For example, one of the critical issues E-LIS experienced in moving from EPrints to DSpace relates to the packages' workflow management. The E-LIS team is accustomed to a very flexible EPrints-based workflow that allows items to have their workflow status changed quite freely. DSpace, by contrast, has a unidirectional workflow model, so that items cannot (for example) be reverted from Live to Pending: if some kind of error is spotted, the item needs to be deleted and resubmitted. This is obviously a significant divergence between the superficially similar repository platforms, and potentially forces the many E-LIS editors around the world to change processes that they are familiar with.
Some other issues with DSpace arise from its default Web template. Many repository implementations - DSpace and EPrints - make few, if any, changes to the default Web templates for such things as Search Forms, Browse Views and Item Abstracts. In many places, the DSpace default templates are not intuitive for users; nor do they output valid HTML or CSS, which means that some intervention is essential before a DSpace installation can comply with Web Content Accessibility Guidelines. (Many government organisations insist on compliance with WCAG for Web sites and Web applications.)
For EPrints, perhaps the most obvious deficiency is that it does not support the Handle system for persistent URIs, so when moving SAS-Space away from DSpace we had to consider the implications of this. We decided that the benefits, to our repository, of the Handle system were not sufficient to justify custom development of this feature for EPrints. Instead, by carefully manipulating item IDs during the import, and setting some simple redirection rules in the Apache Web server, it was possible to ensure that all Handle URIs previously created by DSpace continue to function; however no further Handle URIs will be created for new content.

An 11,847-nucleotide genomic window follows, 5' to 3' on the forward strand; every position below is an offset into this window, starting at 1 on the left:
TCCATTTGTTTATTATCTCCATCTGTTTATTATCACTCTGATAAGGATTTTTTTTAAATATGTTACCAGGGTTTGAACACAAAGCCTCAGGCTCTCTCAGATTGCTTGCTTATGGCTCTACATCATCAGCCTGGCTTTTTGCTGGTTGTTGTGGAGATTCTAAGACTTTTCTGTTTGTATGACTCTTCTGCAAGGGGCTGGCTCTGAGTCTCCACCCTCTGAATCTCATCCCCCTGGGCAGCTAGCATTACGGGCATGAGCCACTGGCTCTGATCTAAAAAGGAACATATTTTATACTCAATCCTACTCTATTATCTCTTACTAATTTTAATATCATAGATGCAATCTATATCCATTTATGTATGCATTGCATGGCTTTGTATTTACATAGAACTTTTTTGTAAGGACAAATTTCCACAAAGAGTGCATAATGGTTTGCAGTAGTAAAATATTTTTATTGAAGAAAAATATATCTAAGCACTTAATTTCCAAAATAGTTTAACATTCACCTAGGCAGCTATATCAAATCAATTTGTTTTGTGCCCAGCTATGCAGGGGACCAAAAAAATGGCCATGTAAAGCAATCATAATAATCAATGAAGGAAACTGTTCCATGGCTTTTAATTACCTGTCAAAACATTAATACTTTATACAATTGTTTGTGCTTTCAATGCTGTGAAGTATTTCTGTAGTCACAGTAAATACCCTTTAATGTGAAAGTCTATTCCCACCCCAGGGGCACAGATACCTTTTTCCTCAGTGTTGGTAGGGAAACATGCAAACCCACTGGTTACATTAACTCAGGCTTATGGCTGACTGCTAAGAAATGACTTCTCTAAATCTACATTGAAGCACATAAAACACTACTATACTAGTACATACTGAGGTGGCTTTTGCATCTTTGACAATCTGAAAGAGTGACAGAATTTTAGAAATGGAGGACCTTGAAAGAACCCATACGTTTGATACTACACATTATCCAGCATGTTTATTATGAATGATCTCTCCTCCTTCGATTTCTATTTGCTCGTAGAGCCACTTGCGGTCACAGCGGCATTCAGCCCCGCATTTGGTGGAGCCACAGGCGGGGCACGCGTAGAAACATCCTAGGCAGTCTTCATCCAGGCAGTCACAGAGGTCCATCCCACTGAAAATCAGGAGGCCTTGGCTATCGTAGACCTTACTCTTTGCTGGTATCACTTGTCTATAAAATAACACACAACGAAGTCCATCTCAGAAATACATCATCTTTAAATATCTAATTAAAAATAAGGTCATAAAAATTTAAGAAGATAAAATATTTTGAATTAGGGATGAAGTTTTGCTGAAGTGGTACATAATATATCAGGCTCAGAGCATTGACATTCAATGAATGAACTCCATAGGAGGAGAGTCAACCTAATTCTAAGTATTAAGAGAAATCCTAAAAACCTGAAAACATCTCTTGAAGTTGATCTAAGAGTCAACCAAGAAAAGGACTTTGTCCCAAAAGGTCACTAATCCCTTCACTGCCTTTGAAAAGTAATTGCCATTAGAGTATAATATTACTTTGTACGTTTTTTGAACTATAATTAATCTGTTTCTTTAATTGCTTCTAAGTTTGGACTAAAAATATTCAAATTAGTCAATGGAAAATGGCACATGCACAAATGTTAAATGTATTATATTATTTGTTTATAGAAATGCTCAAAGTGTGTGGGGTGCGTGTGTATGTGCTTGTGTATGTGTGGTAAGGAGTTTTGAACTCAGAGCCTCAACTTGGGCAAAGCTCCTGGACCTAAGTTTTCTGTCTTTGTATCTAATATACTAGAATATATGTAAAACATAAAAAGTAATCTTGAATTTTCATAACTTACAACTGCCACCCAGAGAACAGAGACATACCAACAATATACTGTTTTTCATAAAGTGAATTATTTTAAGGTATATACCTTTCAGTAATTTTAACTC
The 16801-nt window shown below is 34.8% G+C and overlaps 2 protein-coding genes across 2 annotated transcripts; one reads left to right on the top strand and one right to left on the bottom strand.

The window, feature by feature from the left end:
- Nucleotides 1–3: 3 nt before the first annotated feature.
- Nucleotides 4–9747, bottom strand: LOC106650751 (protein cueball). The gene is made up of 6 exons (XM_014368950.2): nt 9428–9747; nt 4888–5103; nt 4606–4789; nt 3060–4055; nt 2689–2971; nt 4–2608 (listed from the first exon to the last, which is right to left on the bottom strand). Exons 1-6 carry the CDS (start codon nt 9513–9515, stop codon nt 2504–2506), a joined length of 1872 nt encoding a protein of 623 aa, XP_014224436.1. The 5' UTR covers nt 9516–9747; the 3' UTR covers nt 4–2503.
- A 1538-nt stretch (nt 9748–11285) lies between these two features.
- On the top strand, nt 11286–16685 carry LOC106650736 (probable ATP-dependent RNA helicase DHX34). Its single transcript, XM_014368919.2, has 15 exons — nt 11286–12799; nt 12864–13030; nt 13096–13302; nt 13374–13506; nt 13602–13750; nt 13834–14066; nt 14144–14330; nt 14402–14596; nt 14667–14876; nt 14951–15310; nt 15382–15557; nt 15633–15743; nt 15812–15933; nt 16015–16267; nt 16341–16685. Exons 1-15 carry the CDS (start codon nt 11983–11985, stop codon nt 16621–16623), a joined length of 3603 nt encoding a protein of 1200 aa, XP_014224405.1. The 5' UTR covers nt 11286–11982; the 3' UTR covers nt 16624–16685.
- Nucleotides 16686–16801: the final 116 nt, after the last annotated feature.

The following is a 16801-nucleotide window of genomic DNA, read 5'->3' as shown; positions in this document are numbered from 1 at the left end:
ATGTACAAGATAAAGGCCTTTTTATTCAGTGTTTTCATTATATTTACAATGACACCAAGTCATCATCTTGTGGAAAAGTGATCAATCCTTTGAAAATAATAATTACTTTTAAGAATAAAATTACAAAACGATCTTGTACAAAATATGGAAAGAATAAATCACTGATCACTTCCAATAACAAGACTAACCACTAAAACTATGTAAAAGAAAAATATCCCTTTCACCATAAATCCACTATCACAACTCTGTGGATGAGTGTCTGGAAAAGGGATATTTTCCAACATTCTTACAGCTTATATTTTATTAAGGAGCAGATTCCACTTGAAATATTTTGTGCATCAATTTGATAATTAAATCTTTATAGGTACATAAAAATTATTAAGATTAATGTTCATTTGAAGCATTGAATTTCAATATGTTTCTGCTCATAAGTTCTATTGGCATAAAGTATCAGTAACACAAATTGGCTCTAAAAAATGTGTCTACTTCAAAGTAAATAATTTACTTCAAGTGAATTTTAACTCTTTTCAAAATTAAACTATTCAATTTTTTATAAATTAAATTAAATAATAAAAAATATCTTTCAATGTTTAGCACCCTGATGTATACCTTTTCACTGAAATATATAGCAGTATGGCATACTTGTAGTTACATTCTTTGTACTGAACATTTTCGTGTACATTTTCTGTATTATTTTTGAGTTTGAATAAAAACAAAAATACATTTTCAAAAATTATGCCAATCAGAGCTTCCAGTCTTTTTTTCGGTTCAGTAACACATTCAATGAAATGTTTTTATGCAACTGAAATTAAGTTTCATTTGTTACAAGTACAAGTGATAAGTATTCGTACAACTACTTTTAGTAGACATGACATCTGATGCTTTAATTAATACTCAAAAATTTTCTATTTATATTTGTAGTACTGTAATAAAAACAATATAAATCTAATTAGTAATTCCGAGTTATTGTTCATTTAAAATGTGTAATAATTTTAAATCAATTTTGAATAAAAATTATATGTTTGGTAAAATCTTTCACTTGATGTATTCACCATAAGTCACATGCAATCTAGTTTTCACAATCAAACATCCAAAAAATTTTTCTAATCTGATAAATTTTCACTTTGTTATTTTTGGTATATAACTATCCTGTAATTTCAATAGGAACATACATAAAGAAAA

EPrints also does not implement "Communities" and "Collections" as explicitly as DSpace. Communities and Sub-Communities are easy enough to implement as an Institutional structure within EPrints (and the Divisions can be renamed "Communities", "Departments", etc). n order to implement Collections, we had to define an additional metadata field and Browse View template.
Differences aside, in the case of both our projects, the fact that we successfully transferred substantial collections of digital objects, and metadata between systems should be seen as positive for the Open Repositories community. The ability to migrate large digital objects collections, and their metadata, reliably and effectively between software platforms, is an important freedom, made possible only by the availability of open standards for data and metadata, and high-quality open source applications like EPrints and DSpace.